Clinton Woos ‘Blue Dot on Prairie’ in Omaha Stump

     OMAHA (CN) — Democratic presidential nominee Hillary Clinton touted proposals of infrastructure construction and economic expansion for underserved communities in front of a packed gym at Omaha North Magnet High School on Monday afternoon, on a visit of solidly red Nebraska that signals her campaign’s intention to expand their electoral map into traditionally Republican strongholds.
     Both the former Secretary of State and billionaire investor Warren Buffett, who introduced Clinton, challenged Omaha’s Second Congressional District to have the highest percentage turnout of any district in the nation.
     “Warren and I will dance in the streets of Omaha,” Clinton said — if that happens and she wins.
     Her speech focused largely on economic development policy, solidified by the introduction from Buffett, an Omaha native. While Buffett spent much of his time mocking fellow billionaire Donald Trump’s refusal to release his tax returns, the event overall had a more hopeful tone.
     The campaign billed the event as a discussion of Clinton’s “commitment to building an economy that works for everyone, not just those at the top.”
     “That’s what we do in America,” Clinton said during her speech. “We see a problem and we say we’ll fix it together, and that’s what we’re going to do when we get the White House.”
     Proposals discussed by Clinton included those on the development of rural communities, expansion of clean energy sources — in particular the wind turbines that are ubiquitous in nearby Iowa but dot Nebraska much less frequently — and expanding computer science education.
          Omaha North Magnet High School was an apt location for Clinton, as the school is located in a historically depressed area that is frequently talked about as a target of development programs. The school itself has a focus on science, technology, engineering, and math, commonly referred to as STEM.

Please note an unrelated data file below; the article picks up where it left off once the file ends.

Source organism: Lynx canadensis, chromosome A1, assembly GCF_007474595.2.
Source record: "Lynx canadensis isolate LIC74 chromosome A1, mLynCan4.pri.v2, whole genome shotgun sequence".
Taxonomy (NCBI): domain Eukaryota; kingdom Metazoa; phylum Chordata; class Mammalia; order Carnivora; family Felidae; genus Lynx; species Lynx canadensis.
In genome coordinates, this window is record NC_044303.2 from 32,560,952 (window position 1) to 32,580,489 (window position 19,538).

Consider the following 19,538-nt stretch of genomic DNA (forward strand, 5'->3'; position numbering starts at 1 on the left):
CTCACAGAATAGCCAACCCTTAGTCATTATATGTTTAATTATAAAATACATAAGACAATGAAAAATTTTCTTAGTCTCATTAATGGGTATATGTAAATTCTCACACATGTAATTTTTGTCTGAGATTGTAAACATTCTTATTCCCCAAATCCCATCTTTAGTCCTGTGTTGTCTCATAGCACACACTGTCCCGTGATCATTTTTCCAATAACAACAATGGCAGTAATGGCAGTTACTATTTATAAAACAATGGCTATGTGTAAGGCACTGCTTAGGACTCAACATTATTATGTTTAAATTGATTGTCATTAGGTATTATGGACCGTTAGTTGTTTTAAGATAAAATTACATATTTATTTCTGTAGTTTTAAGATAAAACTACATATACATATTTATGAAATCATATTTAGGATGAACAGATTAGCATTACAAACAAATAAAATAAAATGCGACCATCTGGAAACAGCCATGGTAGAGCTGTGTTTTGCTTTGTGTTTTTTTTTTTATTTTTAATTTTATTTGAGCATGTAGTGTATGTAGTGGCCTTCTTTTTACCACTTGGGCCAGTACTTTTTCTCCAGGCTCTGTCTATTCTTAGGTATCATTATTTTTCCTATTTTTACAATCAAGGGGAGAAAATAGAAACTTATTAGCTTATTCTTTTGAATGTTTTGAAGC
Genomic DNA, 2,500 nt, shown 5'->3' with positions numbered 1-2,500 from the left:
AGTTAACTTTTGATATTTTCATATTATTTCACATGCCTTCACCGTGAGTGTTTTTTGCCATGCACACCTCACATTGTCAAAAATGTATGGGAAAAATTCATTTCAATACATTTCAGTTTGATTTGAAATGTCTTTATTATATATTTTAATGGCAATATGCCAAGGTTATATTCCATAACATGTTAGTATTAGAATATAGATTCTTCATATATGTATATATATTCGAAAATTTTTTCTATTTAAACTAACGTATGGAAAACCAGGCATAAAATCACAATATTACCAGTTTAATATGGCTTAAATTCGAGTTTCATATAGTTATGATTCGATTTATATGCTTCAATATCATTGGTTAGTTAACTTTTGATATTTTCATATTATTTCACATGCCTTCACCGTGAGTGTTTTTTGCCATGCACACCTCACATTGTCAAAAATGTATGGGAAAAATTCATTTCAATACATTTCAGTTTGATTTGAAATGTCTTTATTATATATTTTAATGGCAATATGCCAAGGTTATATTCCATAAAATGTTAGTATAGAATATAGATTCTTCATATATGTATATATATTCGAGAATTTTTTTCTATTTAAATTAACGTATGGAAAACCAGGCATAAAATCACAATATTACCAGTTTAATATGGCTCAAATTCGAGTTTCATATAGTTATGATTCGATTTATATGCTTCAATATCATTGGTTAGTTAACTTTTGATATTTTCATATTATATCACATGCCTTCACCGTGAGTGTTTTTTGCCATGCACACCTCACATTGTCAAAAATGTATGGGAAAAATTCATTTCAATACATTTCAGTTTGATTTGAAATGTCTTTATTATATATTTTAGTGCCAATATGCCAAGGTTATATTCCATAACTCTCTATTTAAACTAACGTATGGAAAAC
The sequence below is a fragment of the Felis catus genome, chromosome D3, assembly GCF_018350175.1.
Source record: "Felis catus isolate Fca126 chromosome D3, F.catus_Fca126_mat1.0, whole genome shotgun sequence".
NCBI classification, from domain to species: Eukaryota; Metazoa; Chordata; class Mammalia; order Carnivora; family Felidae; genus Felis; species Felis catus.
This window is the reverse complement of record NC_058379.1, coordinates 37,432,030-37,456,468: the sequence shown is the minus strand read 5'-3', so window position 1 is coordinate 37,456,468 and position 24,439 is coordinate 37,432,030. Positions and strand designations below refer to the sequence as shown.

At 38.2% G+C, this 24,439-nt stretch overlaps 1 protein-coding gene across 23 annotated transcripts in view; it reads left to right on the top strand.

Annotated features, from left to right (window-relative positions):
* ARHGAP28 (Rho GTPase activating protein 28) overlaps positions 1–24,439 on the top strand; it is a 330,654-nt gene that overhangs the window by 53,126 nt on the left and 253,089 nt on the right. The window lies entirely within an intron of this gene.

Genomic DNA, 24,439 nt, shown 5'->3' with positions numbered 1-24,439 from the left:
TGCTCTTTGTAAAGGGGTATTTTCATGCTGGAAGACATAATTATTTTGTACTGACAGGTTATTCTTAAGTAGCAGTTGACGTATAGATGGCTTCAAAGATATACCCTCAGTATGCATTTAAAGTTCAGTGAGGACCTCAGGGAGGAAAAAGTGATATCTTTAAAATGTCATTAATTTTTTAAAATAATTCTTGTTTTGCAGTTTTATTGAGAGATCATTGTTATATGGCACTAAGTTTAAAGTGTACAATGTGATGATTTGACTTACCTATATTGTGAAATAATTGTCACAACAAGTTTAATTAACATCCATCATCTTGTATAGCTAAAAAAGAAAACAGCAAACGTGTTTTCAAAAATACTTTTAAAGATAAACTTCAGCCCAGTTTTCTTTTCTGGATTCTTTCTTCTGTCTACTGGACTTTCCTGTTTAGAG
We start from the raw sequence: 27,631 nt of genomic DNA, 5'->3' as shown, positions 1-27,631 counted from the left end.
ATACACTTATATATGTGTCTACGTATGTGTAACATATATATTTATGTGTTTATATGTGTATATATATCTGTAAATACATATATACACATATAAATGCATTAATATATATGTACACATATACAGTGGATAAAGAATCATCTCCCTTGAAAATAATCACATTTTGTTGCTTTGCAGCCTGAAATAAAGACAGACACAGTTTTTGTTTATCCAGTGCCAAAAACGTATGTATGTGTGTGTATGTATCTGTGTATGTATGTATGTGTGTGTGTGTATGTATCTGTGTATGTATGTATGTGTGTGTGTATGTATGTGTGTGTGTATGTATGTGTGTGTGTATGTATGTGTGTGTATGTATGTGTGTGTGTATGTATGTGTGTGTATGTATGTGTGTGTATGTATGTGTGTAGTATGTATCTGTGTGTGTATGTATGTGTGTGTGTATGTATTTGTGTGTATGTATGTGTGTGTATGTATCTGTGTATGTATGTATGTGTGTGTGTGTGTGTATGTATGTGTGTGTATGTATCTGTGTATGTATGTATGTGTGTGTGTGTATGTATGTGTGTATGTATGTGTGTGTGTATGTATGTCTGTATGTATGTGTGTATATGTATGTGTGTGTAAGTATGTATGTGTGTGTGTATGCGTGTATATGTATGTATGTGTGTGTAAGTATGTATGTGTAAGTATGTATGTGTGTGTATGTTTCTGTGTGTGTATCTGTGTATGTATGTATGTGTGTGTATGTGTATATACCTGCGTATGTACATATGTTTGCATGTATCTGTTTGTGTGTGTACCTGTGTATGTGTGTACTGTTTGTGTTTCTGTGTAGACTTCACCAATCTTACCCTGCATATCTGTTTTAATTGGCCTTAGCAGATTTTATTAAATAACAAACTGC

“We’re going to invest in STEM education, which is part of the mission here. I want us to provide to every student in America the chance to learn computer science like you’re doing here at Omaha North High School,” Clinton said.
     Nebraska is one of only two states along with Maine that allows for its Electoral College votes to be split, with President Barack Obama’s 2008 victory in the Omaha district being the lone instance when this actually occurred. The approach began with the 1992 election.
     Although Nebraska last pledged its full support to a Democrat in 1964, progressives have taken to calling Omaha’s district “the blue dot on the prairie.”
     Clinton clearly would like to repeat this strategy.
     Finding themselves the object of desire of national politicians is something new for Nebraska voters. In January, Obama made Omaha his first stop after delivering his State of the Union address, and Clinton visited the city just four days after becoming the first woman to be nominated for president by a major political party.
     “Nebraska is on the map for this electoral season,” Jane Kleeb, chair-elect of the Nebraska Democratic Party, said. “Sec. Clinton is visiting key battleground states and districts so having her visit Omaha in the last 100 days of the campaign is a great sign for down-ballot candidates as well. Her visit to Omaha shines a light on the little blue dot on the prairie.”
     This optimism was echoed by the current chair of the Nebraska Democratic Party, Vince Powers.
     “President Obama winning the Second Congressional District demonstrated that it is very winnable for a Democrat. Hillary campaigning in Omaha is proof that the blue dot is here to stay,” Powers said.
          The visit occurred just as Clinton received a positive bump in the polls from last week’s Democratic convention in Philadelphia. After losing ground to her Republican opponent over the last two weeks, Public Policy Polling showed that Clinton regained a 5-point lead over Donald Trump nationally, 46 percent to 41 percent.
     “It looks like the Republican and Democratic convention bounces have canceled each other out and basically left the race where it was a month ago,” Dean Debnam, the president of Public Policy Polling, said. “And that’s perfectly good news for Hillary Clinton.”
     While this year is beginning to resemble the closely contested 2012 election more than the Democrat wave year of 2008 — which many liberals had hoped for — at least in Omaha there’s strong enthusiasm for Clinton.
     With an estimated 7,000 people on site and those who couldn’t fit inside the gym listening to the speech on loudspeakers in the cafeteria, hundreds more waited outside in the parking lot in hopes of getting inside — no small feat on a sunny August day with temperatures rising into the low 90s.

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